Wolf: Turkey does not have a wonderful history of an independent judiciary and honest prosecutions, but it did — in 2012 and 2013 at least — have a group of people who were trying to establish an honest, impartial, independent judiciary and…prosecutors as well. And now that effort has been frustrated, it was being frustrated, the effort was being suppressed before the coup attempt and that effort has accelerated and has received momentum since the coup attempt.
RFE/RL: The Turkish government is calling on the United States to hand over Gulen, with top officials threatening Washington that Ankara would cut ties if he were not extradited. Where are we with the extradition of Gulen, who is a permanent resident of the United States?
Wolf: My understanding is that no formal extradition request has been made [by Turkey]. When that request is made, there’s an established legal process in the United States that’ll have to be followed, which I understand will eventually include a United States district judge like me — but not me — deciding whether the standards for extradition are met.
Those standards include the following: One, there’ll have to be reliable evidence that Mr. Gulen committed acts which would be a crime in Turkey and also a crime in the United States. That evidence may exist, I don’t know.
There are two other issues. As I understand it, under United States extradition law, even if there’s evidence that a person committed acts that are a crime in Turkey and would be a crime if committed in the United States, he wouldn’t ordinarily be extradited unless the United States judge was satisfied that he would get a fair trial in Turkey and that there was not a significant risk that he would be tortured.
Now, some other judge will have to decide this. I haven’t seen the evidence, I haven’t seen what assurances might be given. But is it possible to imagine that if Mr. Gulen is returned to Turkey he will receive a fair trial?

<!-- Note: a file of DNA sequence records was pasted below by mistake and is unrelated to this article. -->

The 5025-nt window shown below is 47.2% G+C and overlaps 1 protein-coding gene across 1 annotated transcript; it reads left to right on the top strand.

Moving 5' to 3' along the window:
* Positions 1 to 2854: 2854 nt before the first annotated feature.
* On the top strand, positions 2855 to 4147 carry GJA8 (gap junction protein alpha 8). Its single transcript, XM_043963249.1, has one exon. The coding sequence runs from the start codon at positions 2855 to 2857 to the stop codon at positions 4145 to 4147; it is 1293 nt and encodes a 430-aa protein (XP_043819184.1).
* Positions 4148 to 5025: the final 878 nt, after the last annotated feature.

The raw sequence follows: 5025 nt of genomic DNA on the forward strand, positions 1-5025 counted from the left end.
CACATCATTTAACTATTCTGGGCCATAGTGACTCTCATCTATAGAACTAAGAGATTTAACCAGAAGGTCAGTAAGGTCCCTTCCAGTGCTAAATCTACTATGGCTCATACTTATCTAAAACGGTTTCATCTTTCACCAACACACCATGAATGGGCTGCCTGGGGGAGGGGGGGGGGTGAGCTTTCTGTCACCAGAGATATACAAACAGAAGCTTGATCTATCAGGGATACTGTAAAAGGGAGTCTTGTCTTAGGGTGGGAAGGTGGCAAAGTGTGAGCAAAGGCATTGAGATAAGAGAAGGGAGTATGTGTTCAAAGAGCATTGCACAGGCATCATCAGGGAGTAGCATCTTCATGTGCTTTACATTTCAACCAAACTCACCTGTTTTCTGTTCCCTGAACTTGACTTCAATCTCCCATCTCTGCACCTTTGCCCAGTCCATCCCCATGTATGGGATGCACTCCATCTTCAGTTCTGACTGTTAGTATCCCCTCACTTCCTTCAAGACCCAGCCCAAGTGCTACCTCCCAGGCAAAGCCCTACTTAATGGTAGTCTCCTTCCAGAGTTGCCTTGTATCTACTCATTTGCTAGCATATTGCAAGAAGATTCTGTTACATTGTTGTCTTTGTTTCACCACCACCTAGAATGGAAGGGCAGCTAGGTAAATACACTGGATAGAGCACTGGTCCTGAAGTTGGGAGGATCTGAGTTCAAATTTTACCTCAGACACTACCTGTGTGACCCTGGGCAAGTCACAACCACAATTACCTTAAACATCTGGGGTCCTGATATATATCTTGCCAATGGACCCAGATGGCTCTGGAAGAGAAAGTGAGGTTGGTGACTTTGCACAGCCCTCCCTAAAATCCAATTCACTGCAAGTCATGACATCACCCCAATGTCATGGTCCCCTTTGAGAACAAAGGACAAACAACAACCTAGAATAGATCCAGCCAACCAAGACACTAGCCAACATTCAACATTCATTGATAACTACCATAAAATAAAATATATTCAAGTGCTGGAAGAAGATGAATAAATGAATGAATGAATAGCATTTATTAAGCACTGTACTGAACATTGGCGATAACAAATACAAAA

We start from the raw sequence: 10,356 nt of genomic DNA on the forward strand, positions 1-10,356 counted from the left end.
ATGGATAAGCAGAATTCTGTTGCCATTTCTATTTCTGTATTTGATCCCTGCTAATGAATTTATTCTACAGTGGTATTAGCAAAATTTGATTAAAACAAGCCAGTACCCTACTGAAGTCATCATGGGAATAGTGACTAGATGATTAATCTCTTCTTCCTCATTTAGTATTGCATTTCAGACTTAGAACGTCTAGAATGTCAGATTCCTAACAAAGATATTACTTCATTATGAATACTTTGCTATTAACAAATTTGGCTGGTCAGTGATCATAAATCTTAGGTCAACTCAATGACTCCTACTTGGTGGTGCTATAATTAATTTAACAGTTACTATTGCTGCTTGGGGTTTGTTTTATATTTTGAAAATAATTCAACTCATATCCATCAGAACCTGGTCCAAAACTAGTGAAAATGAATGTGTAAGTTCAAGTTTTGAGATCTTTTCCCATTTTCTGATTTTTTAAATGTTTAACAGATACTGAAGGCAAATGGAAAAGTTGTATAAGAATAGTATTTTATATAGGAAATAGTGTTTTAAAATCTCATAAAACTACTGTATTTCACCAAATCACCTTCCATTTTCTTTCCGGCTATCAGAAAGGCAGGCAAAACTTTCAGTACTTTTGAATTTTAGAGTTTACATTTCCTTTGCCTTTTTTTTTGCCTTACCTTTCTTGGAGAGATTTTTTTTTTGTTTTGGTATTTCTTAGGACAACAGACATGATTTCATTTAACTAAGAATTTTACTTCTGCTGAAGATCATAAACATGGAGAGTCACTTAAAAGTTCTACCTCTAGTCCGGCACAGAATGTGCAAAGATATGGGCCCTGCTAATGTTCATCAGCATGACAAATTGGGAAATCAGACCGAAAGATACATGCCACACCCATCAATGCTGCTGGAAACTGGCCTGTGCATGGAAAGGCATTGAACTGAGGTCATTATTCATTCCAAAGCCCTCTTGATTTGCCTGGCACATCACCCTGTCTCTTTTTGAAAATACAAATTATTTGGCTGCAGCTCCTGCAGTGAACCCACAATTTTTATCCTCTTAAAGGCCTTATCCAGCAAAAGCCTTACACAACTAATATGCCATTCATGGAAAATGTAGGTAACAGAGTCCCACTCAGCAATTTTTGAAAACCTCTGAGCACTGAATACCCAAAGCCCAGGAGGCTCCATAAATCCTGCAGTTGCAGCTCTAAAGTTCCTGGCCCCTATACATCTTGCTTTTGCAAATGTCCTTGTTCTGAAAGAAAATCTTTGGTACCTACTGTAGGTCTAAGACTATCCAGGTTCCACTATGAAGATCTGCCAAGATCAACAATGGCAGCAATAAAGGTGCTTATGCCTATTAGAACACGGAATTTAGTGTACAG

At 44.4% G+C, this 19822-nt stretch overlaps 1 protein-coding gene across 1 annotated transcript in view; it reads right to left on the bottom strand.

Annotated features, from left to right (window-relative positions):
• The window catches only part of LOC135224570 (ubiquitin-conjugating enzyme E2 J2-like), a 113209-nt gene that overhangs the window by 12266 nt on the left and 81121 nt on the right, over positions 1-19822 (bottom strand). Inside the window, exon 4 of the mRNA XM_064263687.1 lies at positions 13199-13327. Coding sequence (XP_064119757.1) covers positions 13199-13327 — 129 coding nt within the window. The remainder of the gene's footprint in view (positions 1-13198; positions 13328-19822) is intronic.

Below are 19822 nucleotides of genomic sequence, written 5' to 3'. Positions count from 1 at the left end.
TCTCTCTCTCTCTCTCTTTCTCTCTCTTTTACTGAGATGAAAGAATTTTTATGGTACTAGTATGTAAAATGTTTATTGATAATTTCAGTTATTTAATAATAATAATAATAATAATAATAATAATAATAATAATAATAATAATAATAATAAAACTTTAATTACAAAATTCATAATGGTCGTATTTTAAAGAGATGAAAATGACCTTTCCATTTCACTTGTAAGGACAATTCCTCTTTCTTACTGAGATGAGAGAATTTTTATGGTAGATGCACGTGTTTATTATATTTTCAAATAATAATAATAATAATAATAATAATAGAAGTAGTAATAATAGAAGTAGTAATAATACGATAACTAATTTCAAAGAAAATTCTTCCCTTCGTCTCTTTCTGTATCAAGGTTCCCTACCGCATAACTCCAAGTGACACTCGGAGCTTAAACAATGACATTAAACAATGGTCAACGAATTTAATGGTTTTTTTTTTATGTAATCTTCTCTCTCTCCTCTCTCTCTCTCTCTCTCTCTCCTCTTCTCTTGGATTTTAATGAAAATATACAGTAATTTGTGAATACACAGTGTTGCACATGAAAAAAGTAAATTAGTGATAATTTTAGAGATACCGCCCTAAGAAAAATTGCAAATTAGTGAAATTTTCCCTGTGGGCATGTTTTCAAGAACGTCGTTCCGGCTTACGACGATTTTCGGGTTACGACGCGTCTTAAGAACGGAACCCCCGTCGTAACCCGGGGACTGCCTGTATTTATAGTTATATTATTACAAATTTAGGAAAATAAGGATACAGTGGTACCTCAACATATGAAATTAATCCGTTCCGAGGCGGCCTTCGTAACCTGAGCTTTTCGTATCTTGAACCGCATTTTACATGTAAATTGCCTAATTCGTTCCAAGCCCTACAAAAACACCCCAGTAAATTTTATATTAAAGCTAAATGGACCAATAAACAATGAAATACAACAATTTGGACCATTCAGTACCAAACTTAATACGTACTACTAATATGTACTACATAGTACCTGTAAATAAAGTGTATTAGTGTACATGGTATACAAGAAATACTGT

RFE/RL: Do you think the West is doing enough to encourage respect for the rule of law in Turkey?
Wolf: Turkey is an important military ally of the United States in the battle in Syria, in the battle against [the Islamic State group]. Turkey is an important barrier to refugees overwhelming Europe and I think these countervailing considerations have caused the United States and its European allies to be mute or much less emphatic about the importance of observing the rule of law in Turkey.
In my view — well, this is a difficult dilemma for somebody in the [U.S.] executive branch — the president [Barack Obama] and those who work with him. It’s short-sighted. Turkey is a NATO ally, the NATO alliance is intended to be made up of democracies and I think if Turkey does not observe the rule of law it will not be a reliable or ultimately valuable partner to the United States and its NATO allies.
So, the situation in Turkey has created difficult challenges for the United States and its allies, but I think if we’re not more energetic in advocating for the rule of law it will be shameful, we would have allowed honest judges, prosecutors, and others to be detained and have their families and their lives destroyed. And, ultimately, we would not have a faithful ally.
(Published on RFE/RL website on October 26, 2016)